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in Journal of the American Veterinary Medical Association
in Journal of the American Veterinary Medical Association
in Journal of the American Veterinary Medical Association
in Journal of the American Veterinary Medical Association

Summary

Three methods of determining glomerular filtration rate (gfr) were performed in adult ferrets, 9 months to 7 years old. Endogenous creatinine clearance was determined, using serum and urine creatinine values obtained during 24- and 48-hour collection periods from 27 ferrets housed in metabolic cages. Creatinine and radiolabeled inulin were administered to 12 female ferrets by constant iv infusion during isoflurane-induced anesthesia. Serial 20-minute urine collections, together with serum samples obtained at the midpoint of urine collection, provided measures for clearance calculations of these substances. Mean ± sd endogenous creatinine clearance in ferrets for metabolic cage collections was 2.50 ± 0.93 ml/min/ kg of body weight. There were no significant differences between the 24- and 48-hour clearance rates. Mean inulin clearance was 3.02 ± 1.78, and mean exogenous creatinine clearance was 3.32 ± 2.16 ml/ min/kg. Analysis of variance, using least-squared means adjustment, did not yield any significant differences between inulin and exogenous creatinine clearance rates. Exogenous creatinine clearance-to-inulin clearance ratio was 0.99 ± 0.46, and there was significant correlation between the 2 methods (r = 0.82, P = 0.0001). Significant body temperature effects on inulin or exogenous creatinine clearance were not found. Infused inulin clearance, the generally preferred method for gfr calculation in mammalian species, was significantly (P = 0.0069) higher in younger (3.65 ml/min/kg) vs older ferrets (2.29 ml/min/kg). Results of this study indicate that inulin clearance is an adequate measure of gfr in ferrets as it is in other species. Compared with inulin clearance, exogenous creatinine clearance also provides a reliable estimate of gfr in ferrets.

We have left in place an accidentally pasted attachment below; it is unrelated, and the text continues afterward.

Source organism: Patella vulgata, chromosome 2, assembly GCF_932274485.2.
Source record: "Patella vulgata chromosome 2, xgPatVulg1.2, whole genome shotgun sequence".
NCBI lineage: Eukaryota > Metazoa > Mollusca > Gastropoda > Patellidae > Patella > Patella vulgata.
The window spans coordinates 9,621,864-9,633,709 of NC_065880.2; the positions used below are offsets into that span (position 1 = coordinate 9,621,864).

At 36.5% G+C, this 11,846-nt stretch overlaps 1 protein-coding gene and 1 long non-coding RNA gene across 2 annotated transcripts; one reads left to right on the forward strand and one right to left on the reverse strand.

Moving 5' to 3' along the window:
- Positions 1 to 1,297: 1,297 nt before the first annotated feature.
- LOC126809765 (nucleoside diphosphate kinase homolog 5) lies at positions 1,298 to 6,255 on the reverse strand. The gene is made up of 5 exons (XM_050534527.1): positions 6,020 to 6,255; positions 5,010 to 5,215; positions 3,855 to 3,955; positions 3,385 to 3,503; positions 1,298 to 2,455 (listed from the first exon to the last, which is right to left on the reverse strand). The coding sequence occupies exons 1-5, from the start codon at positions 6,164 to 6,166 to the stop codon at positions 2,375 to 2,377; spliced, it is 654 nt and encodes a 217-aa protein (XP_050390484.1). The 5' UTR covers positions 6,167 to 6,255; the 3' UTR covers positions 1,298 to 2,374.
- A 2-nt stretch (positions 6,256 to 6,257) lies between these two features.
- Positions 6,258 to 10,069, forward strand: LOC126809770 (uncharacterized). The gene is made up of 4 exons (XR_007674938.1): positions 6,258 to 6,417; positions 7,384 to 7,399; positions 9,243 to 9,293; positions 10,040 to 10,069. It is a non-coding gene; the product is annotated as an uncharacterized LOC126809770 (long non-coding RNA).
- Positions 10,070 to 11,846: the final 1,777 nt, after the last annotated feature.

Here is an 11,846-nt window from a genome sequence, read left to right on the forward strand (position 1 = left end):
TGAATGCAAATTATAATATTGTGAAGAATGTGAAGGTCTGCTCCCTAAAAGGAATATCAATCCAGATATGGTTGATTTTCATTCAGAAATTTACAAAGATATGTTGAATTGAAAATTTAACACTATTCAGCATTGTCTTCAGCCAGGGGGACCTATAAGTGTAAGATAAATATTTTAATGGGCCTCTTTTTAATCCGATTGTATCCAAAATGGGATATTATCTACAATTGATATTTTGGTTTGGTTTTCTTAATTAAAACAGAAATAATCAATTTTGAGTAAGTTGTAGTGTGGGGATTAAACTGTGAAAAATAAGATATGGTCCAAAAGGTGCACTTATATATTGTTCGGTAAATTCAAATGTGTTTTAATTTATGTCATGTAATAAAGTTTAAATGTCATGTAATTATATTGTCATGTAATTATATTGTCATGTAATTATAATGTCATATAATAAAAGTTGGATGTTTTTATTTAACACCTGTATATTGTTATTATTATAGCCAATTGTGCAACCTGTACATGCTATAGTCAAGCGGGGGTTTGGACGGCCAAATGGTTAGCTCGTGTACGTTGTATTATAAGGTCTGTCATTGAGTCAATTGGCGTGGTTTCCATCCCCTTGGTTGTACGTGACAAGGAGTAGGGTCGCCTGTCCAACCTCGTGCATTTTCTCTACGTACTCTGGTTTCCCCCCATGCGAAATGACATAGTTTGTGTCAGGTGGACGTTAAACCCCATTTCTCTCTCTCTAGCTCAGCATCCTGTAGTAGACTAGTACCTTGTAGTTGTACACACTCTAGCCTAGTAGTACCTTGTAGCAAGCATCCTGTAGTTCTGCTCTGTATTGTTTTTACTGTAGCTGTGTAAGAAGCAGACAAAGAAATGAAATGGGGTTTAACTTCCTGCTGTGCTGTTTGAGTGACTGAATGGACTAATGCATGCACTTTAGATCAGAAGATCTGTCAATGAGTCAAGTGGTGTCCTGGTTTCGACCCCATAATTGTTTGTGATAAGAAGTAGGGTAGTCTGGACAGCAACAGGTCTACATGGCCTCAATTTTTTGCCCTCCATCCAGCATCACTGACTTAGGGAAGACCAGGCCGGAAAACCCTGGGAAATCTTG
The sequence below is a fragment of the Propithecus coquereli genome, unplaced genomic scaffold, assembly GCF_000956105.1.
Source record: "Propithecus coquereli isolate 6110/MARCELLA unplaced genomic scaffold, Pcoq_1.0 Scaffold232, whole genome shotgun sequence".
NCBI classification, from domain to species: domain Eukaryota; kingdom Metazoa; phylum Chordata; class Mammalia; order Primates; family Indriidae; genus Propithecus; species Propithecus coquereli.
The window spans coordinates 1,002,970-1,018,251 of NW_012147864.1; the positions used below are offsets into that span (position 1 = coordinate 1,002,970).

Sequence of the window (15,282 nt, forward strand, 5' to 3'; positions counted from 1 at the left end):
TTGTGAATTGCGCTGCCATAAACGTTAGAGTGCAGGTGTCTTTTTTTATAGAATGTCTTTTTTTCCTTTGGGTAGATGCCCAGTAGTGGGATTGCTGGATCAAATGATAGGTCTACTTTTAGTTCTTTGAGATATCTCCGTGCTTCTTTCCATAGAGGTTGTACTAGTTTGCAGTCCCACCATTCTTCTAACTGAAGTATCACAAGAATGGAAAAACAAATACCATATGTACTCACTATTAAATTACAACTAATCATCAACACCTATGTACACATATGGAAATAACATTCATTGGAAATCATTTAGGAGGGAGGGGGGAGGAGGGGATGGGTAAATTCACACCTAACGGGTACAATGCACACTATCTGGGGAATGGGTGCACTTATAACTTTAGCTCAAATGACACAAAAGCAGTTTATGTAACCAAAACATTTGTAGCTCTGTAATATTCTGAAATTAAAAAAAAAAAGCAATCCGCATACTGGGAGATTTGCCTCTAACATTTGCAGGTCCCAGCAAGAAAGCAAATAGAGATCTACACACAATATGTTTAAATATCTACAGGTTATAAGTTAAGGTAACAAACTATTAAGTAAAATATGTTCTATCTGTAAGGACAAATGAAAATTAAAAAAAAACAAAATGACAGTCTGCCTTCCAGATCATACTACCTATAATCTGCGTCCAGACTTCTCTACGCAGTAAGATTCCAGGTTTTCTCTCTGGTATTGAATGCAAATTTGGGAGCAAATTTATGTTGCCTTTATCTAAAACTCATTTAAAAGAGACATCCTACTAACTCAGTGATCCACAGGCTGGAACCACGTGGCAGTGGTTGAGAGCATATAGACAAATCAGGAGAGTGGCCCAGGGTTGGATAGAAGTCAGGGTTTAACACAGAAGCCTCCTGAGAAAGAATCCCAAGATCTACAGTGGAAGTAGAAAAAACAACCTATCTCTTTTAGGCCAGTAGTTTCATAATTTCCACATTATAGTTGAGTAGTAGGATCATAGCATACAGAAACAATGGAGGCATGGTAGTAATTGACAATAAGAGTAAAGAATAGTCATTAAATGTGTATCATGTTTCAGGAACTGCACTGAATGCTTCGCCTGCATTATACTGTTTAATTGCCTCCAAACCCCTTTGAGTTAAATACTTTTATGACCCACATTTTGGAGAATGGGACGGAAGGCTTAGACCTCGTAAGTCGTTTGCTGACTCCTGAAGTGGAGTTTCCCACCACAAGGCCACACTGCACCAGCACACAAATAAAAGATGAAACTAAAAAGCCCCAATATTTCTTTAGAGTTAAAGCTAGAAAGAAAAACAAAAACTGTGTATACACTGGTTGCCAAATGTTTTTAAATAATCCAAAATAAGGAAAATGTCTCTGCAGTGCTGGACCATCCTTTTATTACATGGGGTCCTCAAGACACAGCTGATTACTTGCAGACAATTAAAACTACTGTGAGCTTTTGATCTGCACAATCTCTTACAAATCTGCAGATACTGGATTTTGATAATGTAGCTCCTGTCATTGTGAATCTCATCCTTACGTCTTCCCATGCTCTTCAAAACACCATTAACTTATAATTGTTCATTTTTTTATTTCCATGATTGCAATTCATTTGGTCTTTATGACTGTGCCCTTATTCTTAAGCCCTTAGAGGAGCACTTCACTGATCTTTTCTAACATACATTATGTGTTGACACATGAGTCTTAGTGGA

Free access
in American Journal of Veterinary Research

Abstract

Objective—To evaluate the effect of oral administration of melatonin on clinical signs, tumor size, and serum steroid hormone concentrations in ferrets with adrenocortical disease.

Design—Noncontrolled clinical trial.

Animals—10 adult ferrets with clinical signs of adrenocortical disease (confirmed via serum steroid hormone concentration assessments).

Procedures—Melatonin (0.5 mg) was administered orally to ferrets once daily for 1 year. At 4-month intervals, a complete physical examination; abdominal ultrasonographic examination (including adrenal gland measurement); CBC; serum biochemical analyses; and assessment of serum estradiol, androstenedione, and 17α-hydroxyprogesterone concentrations were performed. Serum prolactin and dehydroepiandrosterone sulfate concentrations were evaluated at the first, second, and last examinations, and serum cortisol concentration was evaluated at the first and last examinations.

Results—Daily oral administration of melatonin greatly affected clinical signs of adrenocortical disease in ferrets; changes included hair regrowth, decreased pruritus, increased activity level and appetite, and decreased vulva or prostate size. Mean width of the abnormally large adrenal glands was significantly increased after the 12-month treatment period. Recurrence of clinical signs was detected in 6 ferrets at the 8-month evaluation. Compared with pretreatment values, serum 17α-hydroxyprogesterone and prolactin concentrations were significantly increased and decreased after 12 months, respectively.

Conclusions and Clinical Relevance—Results suggest that melatonin is a useful, easily administered, palliative treatment to decrease clinical signs associated with adrenocortical disease in ferrets, and positive effects of daily treatment were evident for at least an 8-month period. Oral administration of melatonin did not decrease adrenal gland tumor growth in treated ferrets.

Full access
in Journal of the American Veterinary Medical Association

Abstract

OBJECTIVE

To establish a pathoepidemiological model to evaluate the role of SARS-CoV-2 infection in the first 10 companion animals that died while infected with SARS-CoV-2 in the US.

ANIMALS

10 cats and dogs that tested positive for SARS-CoV-2 and died or were euthanized in the US between March 2020 and January 2021.

PROCEDURES

A standardized algorithm was developed to direct case investigations, determine the necessity of certain diagnostic procedures, and evaluate the role, if any, that SARS-CoV-2 infection played in the animals’ course of disease and death. Using clinical and diagnostic information collected by state animal health officials, state public health veterinarians, and other state and local partners, this algorithm was applied to each animal case.

RESULTS

SARS-CoV-2 was an incidental finding in 8 animals, was suspected to have contributed to the severity of clinical signs leading to euthanasia in 1 dog, and was the primary reason for death for 1 cat.

CONCLUSIONS AND CLINICAL RELEVANCE

This report provides the global community with a standardized process for directing case investigations, determining the necessity of certain diagnostic procedures, and determining the clinical significance of SARS-CoV-2 infections in animals with fatal outcomes and provides evidence that SARS-CoV-2 can, in rare circumstances, cause or contribute to death in pets.

Free access
in Journal of the American Veterinary Medical Association